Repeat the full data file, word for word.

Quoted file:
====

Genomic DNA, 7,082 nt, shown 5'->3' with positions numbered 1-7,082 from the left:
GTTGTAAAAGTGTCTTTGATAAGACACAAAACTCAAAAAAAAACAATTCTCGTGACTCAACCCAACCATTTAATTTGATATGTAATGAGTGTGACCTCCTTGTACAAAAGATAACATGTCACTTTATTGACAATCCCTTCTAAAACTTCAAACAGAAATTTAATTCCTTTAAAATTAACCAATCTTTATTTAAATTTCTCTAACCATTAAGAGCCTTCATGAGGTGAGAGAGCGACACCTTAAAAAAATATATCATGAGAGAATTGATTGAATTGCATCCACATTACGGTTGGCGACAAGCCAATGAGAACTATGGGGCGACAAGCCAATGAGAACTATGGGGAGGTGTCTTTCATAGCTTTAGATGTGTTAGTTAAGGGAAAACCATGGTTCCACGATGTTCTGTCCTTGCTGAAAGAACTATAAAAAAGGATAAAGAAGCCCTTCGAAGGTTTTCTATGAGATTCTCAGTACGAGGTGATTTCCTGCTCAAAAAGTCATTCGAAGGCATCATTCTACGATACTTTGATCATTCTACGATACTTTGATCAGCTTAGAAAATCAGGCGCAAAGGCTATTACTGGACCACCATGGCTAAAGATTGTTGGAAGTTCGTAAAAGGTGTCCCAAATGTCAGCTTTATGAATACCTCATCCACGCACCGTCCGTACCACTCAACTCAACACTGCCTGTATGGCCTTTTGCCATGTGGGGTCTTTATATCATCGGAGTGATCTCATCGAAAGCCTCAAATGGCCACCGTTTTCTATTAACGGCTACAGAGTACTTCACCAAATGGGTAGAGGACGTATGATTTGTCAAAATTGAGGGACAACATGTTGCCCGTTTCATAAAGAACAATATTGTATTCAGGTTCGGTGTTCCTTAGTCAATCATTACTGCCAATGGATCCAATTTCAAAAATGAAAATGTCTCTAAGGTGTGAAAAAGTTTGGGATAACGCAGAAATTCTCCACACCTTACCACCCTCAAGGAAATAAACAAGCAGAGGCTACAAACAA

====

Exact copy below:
Genomic DNA, 7,082 nt, shown 5'->3' with positions numbered 1-7,082 from the left:
GTTGTAAAAGTGTCTTTGATAAGACACAAAACTCAAAAAAAAACAATTCTCGTGACTCAACCCAACCATTTAATTTGATATGTAATGAGTGTGACCTCCTTGTACAAAAGATAACATGTCACTTTATTGACAATCCCTTCTAAAACTTCAAACAGAAATTTAATTCCTTTAAAATTAACCAATCTTTATTTAAATTTCTCTAACCATTAAGAGCCTTCATGAGGTGAGAGAGCGACACCTTAAAAAAATATATCATGAGAGAATTGATTGAATTGCATCCACATTACGGTTGGCGACAAGCCAATGAGAACTATGGGGCGACAAGCCAATGAGAACTATGGGGAGGTGTCTTTCATAGCTTTAGATGTGTTAGTTAAGGGAAAACCATGGTTCCACGATGTTCTGTCCTTGCTGAAAGAACTATAAAAAAGGATAAAGAAGCCCTTCGAAGGTTTTCTATGAGATTCTCAGTACGAGGTGATTTCCTGCTCAAAAAGTCATTCGAAGGCATCATTCTACGATACTTTGATCATTCTACGATACTTTGATCAGCTTAGAAAATCAGGCGCAAAGGCTATTACTGGACCACCATGGCTAAAGATTGTTGGAAGTTCGTAAAAGGTGTCCCAAATGTCAGCTTTATGAATACCTCATCCACGCACCGTCCGTACCACTCAACTCAACACTGCCTGTATGGCCTTTTGCCATGTGGGGTCTTTATATCATCGGAGTGATCTCATCGAAAGCCTCAAATGGCCACCGTTTTCTATTAACGGCTACAGAGTACTTCACCAAATGGGTAGAGGACGTATGATTTGTCAAAATTGAGGGACAACATGTTGCCCGTTTCATAAAGAACAATATTGTATTCAGGTTCGGTGTTCCTTAGTCAATCATTACTGCCAATGGATCCAATTTCAAAAATGAAAATGTCTCTAAGGTGTGAAAAAGTTTGGGATAACGCAGAAATTCTCCACACCTTACCACCCTCAAGGAAATAAACAAGCAGAGGCTACAAACAA